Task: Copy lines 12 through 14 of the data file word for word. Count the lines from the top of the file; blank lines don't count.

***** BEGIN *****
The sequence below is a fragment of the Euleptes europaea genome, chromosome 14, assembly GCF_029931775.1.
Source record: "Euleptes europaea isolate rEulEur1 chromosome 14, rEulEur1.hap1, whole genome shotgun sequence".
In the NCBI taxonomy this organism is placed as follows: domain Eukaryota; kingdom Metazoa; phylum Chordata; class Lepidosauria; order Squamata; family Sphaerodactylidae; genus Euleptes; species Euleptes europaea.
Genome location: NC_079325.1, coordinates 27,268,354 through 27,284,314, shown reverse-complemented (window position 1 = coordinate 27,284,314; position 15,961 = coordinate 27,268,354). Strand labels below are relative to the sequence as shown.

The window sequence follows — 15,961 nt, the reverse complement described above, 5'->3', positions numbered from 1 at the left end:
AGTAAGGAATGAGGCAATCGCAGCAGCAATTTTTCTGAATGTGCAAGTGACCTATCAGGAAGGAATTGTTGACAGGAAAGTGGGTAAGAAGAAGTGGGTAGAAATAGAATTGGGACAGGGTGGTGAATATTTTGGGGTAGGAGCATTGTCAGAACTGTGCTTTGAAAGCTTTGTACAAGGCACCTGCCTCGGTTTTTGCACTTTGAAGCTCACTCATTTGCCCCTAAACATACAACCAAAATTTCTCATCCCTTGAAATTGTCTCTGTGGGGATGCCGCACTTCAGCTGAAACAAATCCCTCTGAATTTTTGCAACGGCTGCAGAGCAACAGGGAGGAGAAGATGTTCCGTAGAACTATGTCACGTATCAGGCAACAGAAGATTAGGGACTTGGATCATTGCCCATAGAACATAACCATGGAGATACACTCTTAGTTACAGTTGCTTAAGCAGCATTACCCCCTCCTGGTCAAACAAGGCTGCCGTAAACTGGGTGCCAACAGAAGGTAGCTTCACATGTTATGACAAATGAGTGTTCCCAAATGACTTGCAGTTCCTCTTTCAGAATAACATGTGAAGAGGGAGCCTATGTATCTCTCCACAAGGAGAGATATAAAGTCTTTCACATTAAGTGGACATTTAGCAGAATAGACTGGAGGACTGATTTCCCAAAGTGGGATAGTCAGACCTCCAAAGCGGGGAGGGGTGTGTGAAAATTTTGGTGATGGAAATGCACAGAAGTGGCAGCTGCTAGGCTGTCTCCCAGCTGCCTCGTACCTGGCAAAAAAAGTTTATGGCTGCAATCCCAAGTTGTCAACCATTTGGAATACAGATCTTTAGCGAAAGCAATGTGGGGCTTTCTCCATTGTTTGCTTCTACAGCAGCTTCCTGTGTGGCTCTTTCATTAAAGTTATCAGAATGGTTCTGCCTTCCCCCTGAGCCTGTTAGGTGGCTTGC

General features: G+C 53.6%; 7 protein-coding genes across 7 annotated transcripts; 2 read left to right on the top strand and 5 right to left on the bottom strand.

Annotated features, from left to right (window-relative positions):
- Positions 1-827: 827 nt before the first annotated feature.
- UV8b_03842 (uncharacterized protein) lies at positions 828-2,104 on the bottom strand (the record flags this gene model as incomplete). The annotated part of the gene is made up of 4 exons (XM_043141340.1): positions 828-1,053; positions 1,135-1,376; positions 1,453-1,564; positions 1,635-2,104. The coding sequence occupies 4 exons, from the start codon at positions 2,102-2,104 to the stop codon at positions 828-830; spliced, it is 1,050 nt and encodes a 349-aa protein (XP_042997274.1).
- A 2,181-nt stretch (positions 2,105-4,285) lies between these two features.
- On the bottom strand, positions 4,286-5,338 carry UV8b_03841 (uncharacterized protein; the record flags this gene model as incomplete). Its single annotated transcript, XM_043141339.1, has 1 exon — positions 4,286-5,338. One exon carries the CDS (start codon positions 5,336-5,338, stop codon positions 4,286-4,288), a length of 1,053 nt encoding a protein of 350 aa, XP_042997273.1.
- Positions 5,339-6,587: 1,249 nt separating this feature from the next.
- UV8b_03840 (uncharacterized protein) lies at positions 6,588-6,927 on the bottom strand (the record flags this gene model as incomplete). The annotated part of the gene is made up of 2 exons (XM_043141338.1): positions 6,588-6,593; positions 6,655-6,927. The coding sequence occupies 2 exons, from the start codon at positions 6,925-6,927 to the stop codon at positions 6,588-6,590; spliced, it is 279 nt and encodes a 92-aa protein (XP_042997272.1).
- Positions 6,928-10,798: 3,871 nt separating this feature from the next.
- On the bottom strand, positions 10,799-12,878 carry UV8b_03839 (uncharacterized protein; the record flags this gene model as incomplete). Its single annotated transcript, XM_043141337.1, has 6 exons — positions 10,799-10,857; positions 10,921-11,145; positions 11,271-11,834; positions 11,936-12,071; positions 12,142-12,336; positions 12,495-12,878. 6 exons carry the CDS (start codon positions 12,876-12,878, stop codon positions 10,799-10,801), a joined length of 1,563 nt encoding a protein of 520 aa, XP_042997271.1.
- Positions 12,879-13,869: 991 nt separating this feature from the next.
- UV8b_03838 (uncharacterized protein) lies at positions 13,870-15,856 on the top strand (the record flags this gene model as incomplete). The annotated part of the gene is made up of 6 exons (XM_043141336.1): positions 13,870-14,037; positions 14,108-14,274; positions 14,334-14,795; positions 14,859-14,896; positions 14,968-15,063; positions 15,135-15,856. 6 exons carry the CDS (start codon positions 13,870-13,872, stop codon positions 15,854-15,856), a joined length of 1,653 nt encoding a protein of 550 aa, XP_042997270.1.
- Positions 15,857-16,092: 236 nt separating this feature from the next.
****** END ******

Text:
- On the bottom strand, positions 4,286-5,338 carry UV8b_03841 (uncharacterized protein; the record flags this gene model as incomplete). Its single annotated transcript, XM_043141339.1, has 1 exon — positions 4,286-5,338. One exon carries the CDS (start codon positions 5,336-5,338, stop codon positions 4,286-4,288), a length of 1,053 nt encoding a protein of 350 aa, XP_042997273.1.
- Positions 5,339-6,587: 1,249 nt separating this feature from the next.
- UV8b_03840 (uncharacterized protein) lies at positions 6,588-6,927 on the bottom strand (the record flags this gene model as incomplete). The annotated part of the gene is made up of 2 exons (XM_043141338.1): positions 6,588-6,593; positions 6,655-6,927. The coding sequence occupies 2 exons, from the start codon at positions 6,925-6,927 to the stop codon at positions 6,588-6,590; spliced, it is 279 nt and encodes a 92-aa protein (XP_042997272.1).